NGC6883, Open Cluster with Nebula (Colour)

NGC6883Click image for full size version

July 25, 2015

NGC6883 is listed as an open cluster, but to me the vast curtains of nebulae surrounding the cluster are much more interesting.  The nebula is the eastern part of LBN182, but I couldn’t find much information about it.  Much of the nebulosity in this area in Cygnus is about 7,500 light years away, so this nebulosity also likely lies at a similar distance.  There seems to be much more written about the open closer of 30 or so stars near the centre of this image, a cluster which I find very difficult to discern because of the densely packed field of Milky Way stars.  I love the richness and variety of star colours in this image,  including a pinkish star near the upper left of this image (it was also pink in the RGB image without Ha).  Also, at bottom left of centre is a small reflection nebula.  The nebula is identified as GN20.10.7, but I found no information about its properties or distance.

This image blends the red, green and blue colour channels with data collected through a deep red H-alpha filter.  I will soon post a H-alpha-only black and white image of this object.

Tekkies:
SBIG STL-11000M camera, Baader Ha, R, G and B filters, 10″ f/6.8 ASA astrograph, Paramount MX.  Guided with STL-11000’s external guider and 80 mm f/6 Stellar-Vue refractor.  Acquisition and guiding with TheSkyX.  Focusing with FocusMax.  Automation with CCDCommander.  Calibration, cosmetic correction, registration, integration and all processing in PixInsight.  Shot from my SkyShed in Guelph, Ontario.  Nearly full Moon for Ha and no moon for RGB.   Good to very good transparency and good to very good seeing throughout acquisition.

8x15m R, 8x15mG, 8x15mB and 9x30m Ha unbinned frames (total=10hr30m).

HaRGB
Creation and cleanup:  Ha, R, G and B masters were cropped and processed separately with DBE.  R, G and B were combined to make an RGB image which was processed with ColourCalibration.   The NB-RGBCombine Script was applied with default settings to produce a linear HaRGB image.  Using a star mask, blue was boosted in the HaRGB image by using the following PixelMath Expressions:  R=$T[0], G=$T[1], B=$T[2]+0.07*H_ALPHA

Linear Noise Reduction:  MultiscaleLinearTransform was used to reduce noise in the background areas. Layer settings for threshold and strength:   Layer 1: 3.0, 0.5   Layer 2: 2.0, 0.35  Layer 3:  1.0, 0.2  Layer 4: 0.5, 0.1

Stretching:  HistogramTransformation was applied to make a pleasing yet bright image. TGV Noise was applied and the image was re-stretched to reset the black point.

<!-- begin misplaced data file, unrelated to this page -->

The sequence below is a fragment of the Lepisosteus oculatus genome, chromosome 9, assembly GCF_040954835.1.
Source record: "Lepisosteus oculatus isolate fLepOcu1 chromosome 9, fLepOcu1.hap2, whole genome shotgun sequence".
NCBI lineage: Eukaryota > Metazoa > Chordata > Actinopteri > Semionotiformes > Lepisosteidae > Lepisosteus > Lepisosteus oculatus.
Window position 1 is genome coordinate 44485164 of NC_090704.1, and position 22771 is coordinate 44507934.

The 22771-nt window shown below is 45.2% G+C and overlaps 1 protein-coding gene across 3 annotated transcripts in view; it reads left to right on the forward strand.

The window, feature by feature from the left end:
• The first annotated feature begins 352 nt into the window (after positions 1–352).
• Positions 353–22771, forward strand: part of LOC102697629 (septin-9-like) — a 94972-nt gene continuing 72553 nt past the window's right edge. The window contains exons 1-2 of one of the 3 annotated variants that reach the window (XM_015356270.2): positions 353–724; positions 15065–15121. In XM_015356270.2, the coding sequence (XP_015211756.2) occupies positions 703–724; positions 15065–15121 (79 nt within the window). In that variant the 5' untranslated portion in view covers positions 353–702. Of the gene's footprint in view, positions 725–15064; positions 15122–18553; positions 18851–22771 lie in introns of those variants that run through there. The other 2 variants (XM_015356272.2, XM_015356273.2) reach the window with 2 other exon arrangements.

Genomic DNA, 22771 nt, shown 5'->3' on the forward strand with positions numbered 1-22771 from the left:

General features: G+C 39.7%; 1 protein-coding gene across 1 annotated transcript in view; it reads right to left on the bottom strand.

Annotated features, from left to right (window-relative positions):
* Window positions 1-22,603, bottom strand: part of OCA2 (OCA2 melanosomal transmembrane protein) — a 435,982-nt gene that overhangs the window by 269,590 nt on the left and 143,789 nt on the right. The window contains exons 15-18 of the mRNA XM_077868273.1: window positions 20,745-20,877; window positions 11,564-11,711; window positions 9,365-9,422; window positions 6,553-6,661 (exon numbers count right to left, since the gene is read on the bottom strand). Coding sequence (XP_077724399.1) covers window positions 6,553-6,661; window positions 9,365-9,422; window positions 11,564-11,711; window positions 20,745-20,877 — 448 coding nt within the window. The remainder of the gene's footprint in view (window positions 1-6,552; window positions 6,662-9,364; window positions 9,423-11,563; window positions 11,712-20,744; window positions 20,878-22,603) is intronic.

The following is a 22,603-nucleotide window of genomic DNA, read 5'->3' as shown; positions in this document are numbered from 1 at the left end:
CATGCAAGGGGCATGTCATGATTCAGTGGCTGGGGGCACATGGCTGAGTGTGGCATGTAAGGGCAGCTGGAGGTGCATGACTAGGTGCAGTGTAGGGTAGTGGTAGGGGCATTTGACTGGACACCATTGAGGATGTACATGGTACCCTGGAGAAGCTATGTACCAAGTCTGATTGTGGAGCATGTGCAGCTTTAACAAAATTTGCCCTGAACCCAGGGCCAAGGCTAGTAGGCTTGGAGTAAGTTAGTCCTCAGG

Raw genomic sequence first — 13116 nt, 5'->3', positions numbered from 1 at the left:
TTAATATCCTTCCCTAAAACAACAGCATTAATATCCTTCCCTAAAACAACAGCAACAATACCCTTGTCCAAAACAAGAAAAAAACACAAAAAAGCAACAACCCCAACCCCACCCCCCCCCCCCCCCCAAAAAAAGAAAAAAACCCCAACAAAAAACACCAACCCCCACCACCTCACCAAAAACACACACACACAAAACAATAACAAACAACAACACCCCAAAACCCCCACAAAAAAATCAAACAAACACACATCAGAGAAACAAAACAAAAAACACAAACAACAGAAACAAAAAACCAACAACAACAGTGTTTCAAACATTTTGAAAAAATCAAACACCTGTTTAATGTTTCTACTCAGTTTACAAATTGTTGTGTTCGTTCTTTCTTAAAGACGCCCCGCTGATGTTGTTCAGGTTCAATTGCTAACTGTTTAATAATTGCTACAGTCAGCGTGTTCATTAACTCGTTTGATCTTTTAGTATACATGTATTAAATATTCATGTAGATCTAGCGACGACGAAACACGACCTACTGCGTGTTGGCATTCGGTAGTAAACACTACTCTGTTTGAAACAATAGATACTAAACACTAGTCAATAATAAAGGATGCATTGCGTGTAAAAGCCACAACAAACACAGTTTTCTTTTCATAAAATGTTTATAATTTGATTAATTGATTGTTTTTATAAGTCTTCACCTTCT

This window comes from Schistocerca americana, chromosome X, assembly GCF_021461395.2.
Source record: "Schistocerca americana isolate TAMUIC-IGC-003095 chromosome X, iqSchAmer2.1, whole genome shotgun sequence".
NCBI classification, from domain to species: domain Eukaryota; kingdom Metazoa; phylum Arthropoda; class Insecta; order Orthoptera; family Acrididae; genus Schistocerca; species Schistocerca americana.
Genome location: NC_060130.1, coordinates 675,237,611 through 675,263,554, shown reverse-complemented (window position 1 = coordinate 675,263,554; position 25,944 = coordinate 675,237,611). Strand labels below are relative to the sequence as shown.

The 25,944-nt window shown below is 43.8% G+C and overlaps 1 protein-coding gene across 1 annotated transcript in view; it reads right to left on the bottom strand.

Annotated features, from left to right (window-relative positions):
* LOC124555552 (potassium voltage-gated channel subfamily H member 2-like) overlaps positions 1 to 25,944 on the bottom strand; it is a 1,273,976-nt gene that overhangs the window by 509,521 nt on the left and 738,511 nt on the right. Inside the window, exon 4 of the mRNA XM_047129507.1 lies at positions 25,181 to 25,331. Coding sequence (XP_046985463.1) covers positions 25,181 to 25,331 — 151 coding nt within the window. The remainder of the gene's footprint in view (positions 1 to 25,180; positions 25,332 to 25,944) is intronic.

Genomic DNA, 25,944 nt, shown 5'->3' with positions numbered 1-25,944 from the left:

Synthetic Luminance:
Creation and cleanup: The cleaned up Ha, R,G and B masters were combined using the ImageIntegration tool (average, additive with scaling, noise evaluation, iterative K-sigma / biweight midvariance, no pixel rejection).

Linear Noise Reduction:  MultiscaleLinearTransform was applied to reduce the noise.  Layer settings for threshold and strength:   Layer 1: 3.0, 0.5   Layer 2: 2.0, 0.35  Layer 3:  1.0, 0.2  Layer 4: 0.5, 0.1

Stretching: HistogramTransformation was applied to make a pleasing yet bright image.  TGV Noise was applied and the image was re-stretched to reset the black point.

Combining SynthL with HaRGB:
The luminance channel of the HaRGB image was extracted, processed and then added back into the HaRGB image as follows:
1. Extract luminance from the HaRGB image.
2. Apply LinearFit using SynthL as the reference.
3. Use ChannelCombination in Lab mode to replace the HaRGB’s luminance with the fitted luminance from step 2.
4. LRGBCombine was then used to make a SynthLHaRGB image.

Final Processing
Overall contrast was increased and brightness increased slightly with the Curves tool.  Saturation in nebula and stars was increased slightly.

Star shapes were smoothed and sizes reduced by applying MorphologicalTransformation twice through the same star mask.  The first pass used the Midpoint operator, with default settings.  The second pass used the Erosion operator with a strength of 0.17 and 4 iterations.  A light unsharp mask was then applied.

Image scale is about 1.1 arcsec per pixel for this camera / telescope combination.

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By | 2015-07-25T12:28:24+00:00 July 25th, 2015|Nebulae, Open Clusters|0 Comments

About the Author:

An avid astrophotographer who has been hunting deep sky treasures with his camera and telescope for many years now. He enjoys sharing the amazing cosmos with others.

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